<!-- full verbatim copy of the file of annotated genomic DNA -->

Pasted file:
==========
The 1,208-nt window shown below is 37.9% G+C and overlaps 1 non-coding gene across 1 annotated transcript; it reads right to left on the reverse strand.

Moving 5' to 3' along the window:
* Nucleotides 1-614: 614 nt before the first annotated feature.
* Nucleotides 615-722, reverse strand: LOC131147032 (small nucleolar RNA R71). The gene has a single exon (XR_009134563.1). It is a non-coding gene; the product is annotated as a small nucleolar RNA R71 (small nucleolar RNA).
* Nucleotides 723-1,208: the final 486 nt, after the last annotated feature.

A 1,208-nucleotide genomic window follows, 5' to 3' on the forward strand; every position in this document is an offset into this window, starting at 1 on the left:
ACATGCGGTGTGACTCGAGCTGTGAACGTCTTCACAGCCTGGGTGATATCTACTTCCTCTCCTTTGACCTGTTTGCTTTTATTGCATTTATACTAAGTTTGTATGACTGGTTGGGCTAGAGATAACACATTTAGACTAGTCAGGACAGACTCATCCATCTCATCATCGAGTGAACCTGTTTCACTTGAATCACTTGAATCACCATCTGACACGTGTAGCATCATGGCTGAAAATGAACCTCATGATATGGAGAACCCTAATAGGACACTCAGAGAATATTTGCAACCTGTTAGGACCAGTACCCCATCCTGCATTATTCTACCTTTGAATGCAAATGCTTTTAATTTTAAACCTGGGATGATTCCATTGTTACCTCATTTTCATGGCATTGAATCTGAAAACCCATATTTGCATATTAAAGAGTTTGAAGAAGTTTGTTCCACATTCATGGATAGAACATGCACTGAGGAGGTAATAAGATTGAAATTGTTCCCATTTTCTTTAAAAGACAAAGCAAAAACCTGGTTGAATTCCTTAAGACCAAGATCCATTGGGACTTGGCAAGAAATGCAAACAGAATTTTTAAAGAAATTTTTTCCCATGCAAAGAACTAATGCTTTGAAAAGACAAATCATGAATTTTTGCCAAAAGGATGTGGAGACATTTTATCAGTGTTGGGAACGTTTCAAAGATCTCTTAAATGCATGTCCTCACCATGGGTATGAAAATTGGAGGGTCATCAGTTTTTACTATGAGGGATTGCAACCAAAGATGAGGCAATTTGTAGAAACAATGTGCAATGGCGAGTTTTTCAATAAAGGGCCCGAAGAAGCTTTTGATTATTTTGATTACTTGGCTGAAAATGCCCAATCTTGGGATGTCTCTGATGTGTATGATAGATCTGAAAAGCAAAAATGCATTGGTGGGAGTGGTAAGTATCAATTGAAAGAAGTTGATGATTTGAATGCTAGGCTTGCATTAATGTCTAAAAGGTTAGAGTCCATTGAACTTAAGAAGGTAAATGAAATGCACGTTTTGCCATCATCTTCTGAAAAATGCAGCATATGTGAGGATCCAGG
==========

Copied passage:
The 1,208-nt window shown below is 37.9% G+C and overlaps 1 non-coding gene across 1 annotated transcript; it reads right to left on the reverse strand.

Moving 5' to 3' along the window:
* Nucleotides 1-614: 614 nt before the first annotated feature.
* Nucleotides 615-722, reverse strand: LOC131147032 (small nucleolar RNA R71). The gene has a single exon (XR_009134563.1). It is a non-coding gene; the product is annotated as a small nucleolar RNA R71 (small nucleolar RNA).
* Nucleotides 723-1,208: the final 486 nt, after the last annotated feature.

A 1,208-nucleotide genomic window follows, 5' to 3' on the forward strand; every position in this document is an offset into this window, starting at 1 on the left:
ACATGCGGTGTGACTCGAGCTGTGAACGTCTTCACAGCCTGGGTGATATCTACTTCCTCTCCTTTGACCTGTTTGCTTTTATTGCATTTATACTAAGTTTGTATGACTGGTTGGGCTAGAGATAACACATTTAGACTAGTCAGGACAGACTCATCCATCTCATCATCGAGTGAACCTGTTTCACTTGAATCACTTGAATCACCATCTGACACGTGTAGCATCATGGCTGAAAATGAACCTCATGATATGGAGAACCCTAATAGGACACTCAGAGAATATTTGCAACCTGTTAGGACCAGTACCCCATCCTGCATTATTCTACCTTTGAATGCAAATGCTTTTAATTTTAAACCTGGGATGATTCCATTGTTACCTCATTTTCATGGCATTGAATCTGAAAACCCATATTTGCATATTAAAGAGTTTGAAGAAGTTTGTTCCACATTCATGGATAGAACATGCACTGAGGAGGTAATAAGATTGAAATTGTTCCCATTTTCTTTAAAAGACAAAGCAAAAACCTGGTTGAATTCCTTAAGACCAAGATCCATTGGGACTTGGCAAGAAATGCAAACAGAATTTTTAAAGAAATTTTTTCCCATGCAAAGAACTAATGCTTTGAAAAGACAAATCATGAATTTTTGCCAAAAGGATGTGGAGACATTTTATCAGTGTTGGGAACGTTTCAAAGATCTCTTAAATGCATGTCCTCACCATGGGTATGAAAATTGGAGGGTCATCAGTTTTTACTATGAGGGATTGCAACCAAAGATGAGGCAATTTGTAGAAACAATGTGCAATGGCGAGTTTTTCAATAAAGGGCCCGAAGAAGCTTTTGATTATTTTGATTACTTGGCTGAAAATGCCCAATCTTGGGATGTCTCTGATGTGTATGATAGATCTGAAAAGCAAAAATGCATTGGTGGGAGTGGTAAGTATCAATTGAAAGAAGTTGATGATTTGAATGCTAGGCTTGCATTAATGTCTAAAAGGTTAGAGTCCATTGAACTTAAGAAGGTAAATGAAATGCACGTTTTGCCATCATCTTCTGAAAAATGCAGCATATGTGAGGATCCAGG